Articles

The implications of the Indonesian presidential elections for its national health insurance

By and on July 4, 2014

Remco is a Research Fellow Global Health Policy, ITM Antwerp & Academic coordinator, Maastricht Centre for Global Health, Maastricht University
Trevino Pakasi is researcher at the Center for Research and Integrated Development of Tropical Health and Infectious Disease (University of Indonesia)

The citizens of the Republic of Indonesia, a vast country with over 250 million inhabitants, have an important presidential election ahead of them on the 9th of July 2014. After 10 years of government under the current president Susilo Bambang Yudhoyono, next week’s election provides the voters with two distinct political options for the nation. Without going too much into the details of the electoral system, the choice will be between two candidates (and their vices). The first is Prabowo Subianto, a former commander of the special armed forces. The second is Joko “Jokowi” Widodo, the current governor of Jakarta. The candidates have distinct political views. Prabowo’s focus is on economic growth, rooted in nationalism, agricultural reforms and a considerable role tor the army to defend the national security. Jokowi’s view is to build a people-centered economy, with possibilities for small and medium sized farms and businesses to be involved in the economic development. Before analyzing their respective proposals regarding health and education, let us provide an introduction to the current health system, and list some priorities for the coming period.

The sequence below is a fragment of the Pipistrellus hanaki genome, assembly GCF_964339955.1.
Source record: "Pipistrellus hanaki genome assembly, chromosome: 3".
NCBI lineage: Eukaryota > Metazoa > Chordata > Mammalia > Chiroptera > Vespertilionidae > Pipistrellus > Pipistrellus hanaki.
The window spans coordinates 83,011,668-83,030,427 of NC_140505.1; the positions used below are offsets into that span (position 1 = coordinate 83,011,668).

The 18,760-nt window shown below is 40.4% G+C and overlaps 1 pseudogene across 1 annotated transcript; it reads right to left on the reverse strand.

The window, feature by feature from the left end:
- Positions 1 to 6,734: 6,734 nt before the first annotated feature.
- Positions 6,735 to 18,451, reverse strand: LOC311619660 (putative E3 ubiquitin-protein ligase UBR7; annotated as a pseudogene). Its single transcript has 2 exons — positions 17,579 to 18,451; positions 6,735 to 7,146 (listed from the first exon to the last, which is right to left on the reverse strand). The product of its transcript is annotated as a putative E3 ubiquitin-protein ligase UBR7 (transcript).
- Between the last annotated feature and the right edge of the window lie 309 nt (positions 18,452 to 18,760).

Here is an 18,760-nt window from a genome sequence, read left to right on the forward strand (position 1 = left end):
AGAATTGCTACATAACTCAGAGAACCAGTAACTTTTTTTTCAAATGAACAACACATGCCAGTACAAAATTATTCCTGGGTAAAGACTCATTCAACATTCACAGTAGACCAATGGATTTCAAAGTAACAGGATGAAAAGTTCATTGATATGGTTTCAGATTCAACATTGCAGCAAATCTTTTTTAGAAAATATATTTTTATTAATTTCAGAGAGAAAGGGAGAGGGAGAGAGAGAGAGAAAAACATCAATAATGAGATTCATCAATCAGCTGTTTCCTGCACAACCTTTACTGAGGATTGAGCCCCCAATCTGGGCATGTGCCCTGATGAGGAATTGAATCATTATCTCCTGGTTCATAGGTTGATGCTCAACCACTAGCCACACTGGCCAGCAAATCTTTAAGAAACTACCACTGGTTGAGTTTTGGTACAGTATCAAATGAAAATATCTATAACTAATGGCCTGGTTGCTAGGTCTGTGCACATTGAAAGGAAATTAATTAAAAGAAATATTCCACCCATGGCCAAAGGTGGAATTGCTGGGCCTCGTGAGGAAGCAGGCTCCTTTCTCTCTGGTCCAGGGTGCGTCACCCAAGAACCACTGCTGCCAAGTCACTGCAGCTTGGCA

The Indonesian health system is a complex system, which is not strange for an archipelago comprising around thousand inhabited islands. One of the major challenges is that the health workforce has not increased in sync with the growing population – the country is expected to be the third most populous country by 2043, after India and China, so this challenge is here to stay for some time. In addition, it also proves difficult to retain health workers to work in remote areas and islands, such as Maluku and Papua. The latter province is confronted with a serious, generalized, HIV-epidemic. Under decentralization of government, there has been a rapid expansion of nursing and midwifery schools. Each year 10.000 midwives and 34.000 nurses are “produced”. As accreditation and supervision by the central government over this newly trained workforce is limited, standards of medical education and quality control require attention. Not surprisingly, health staffs have not increased in quality as much as they have in quantity. A related problem is the dual practice (‘moonlighting’) by many doctors and other health workers. As salaries in the public sector are low, doctors often run private clinics in the afternoons and evenings. The government (reluctantly) allows this, as it is an incentive for health workers to stay in a remote area. However, absenteeism in public primary care clinics and hospitals is a concern, and many people think, rightly or wrongly, that the quality of care in government run clinics is lagging behind private facilities’ standards.